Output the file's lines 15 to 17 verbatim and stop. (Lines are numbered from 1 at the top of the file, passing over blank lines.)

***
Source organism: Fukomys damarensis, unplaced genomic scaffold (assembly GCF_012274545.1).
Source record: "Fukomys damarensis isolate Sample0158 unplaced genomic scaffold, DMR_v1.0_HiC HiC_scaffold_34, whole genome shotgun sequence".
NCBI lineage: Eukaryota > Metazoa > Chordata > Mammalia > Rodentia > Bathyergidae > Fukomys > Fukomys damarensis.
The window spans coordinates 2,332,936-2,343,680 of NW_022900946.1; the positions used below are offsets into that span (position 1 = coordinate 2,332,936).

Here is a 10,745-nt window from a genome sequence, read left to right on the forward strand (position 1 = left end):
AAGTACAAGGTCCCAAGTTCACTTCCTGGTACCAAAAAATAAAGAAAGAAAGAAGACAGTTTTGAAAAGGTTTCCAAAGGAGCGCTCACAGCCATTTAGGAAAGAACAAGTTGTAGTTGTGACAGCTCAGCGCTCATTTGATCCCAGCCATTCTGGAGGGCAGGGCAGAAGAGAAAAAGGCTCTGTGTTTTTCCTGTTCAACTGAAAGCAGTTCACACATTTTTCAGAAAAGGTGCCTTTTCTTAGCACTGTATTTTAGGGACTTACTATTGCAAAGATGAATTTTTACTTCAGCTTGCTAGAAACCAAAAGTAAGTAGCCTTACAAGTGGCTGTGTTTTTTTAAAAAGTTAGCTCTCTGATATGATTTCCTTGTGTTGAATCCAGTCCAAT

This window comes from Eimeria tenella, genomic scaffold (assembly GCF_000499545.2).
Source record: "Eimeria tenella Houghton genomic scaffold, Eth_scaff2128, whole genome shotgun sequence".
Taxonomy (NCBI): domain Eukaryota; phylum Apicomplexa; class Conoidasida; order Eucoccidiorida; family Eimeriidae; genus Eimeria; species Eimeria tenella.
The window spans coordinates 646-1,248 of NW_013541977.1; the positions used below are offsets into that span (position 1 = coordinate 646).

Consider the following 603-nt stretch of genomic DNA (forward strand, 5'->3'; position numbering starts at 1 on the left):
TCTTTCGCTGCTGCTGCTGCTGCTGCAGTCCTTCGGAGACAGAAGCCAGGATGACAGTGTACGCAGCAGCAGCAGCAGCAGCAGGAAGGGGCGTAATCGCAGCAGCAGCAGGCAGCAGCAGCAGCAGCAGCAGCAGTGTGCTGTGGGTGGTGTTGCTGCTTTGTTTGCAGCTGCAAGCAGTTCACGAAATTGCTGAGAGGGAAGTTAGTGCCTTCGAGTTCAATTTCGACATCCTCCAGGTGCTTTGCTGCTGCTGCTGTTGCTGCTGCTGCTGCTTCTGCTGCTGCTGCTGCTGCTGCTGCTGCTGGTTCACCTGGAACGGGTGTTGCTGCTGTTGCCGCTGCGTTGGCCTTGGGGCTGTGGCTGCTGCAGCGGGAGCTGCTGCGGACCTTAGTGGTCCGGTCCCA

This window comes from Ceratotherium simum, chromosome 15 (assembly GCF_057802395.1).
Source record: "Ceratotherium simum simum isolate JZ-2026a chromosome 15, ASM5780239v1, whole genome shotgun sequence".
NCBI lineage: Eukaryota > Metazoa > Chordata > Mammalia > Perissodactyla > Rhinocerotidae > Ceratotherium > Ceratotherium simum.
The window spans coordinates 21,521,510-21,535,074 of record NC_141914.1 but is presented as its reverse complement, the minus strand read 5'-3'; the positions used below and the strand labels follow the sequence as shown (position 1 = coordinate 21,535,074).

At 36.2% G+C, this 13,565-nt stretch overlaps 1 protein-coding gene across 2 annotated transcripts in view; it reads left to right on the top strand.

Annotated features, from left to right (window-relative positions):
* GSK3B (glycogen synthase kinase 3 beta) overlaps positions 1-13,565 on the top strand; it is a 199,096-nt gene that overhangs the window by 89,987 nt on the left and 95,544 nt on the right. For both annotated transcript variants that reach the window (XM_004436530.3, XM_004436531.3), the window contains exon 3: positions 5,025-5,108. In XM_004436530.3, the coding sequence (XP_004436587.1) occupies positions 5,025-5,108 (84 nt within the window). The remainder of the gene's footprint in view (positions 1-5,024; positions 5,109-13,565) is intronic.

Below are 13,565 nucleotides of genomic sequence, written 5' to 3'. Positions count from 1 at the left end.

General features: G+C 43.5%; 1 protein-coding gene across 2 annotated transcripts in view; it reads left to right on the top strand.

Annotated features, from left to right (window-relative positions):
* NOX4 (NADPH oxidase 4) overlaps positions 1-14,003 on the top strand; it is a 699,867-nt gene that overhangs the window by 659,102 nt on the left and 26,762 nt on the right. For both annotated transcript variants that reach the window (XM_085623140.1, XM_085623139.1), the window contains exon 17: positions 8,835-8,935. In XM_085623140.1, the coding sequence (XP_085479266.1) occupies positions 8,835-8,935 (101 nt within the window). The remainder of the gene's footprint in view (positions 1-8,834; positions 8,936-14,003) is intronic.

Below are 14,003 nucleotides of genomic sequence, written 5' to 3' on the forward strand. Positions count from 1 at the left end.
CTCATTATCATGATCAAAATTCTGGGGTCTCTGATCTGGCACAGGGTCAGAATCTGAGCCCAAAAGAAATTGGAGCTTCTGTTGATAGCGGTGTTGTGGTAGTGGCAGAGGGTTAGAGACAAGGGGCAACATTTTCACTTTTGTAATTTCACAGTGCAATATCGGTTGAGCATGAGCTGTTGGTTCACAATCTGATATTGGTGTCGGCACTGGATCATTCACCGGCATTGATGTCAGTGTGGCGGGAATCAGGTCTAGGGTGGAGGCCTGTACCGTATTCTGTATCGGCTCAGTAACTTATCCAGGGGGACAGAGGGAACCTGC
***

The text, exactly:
NCBI lineage: Eukaryota > Metazoa > Chordata > Mammalia > Perissodactyla > Rhinocerotidae > Ceratotherium > Ceratotherium simum.
The window spans coordinates 21,521,510-21,535,074 of record NC_141914.1 but is presented as its reverse complement, the minus strand read 5'-3'; the positions used below and the strand labels follow the sequence as shown (position 1 = coordinate 21,535,074).

At 36.2% G+C, this 13,565-nt stretch overlaps 1 protein-coding gene across 2 annotated transcripts in view; it reads left to right on the top strand.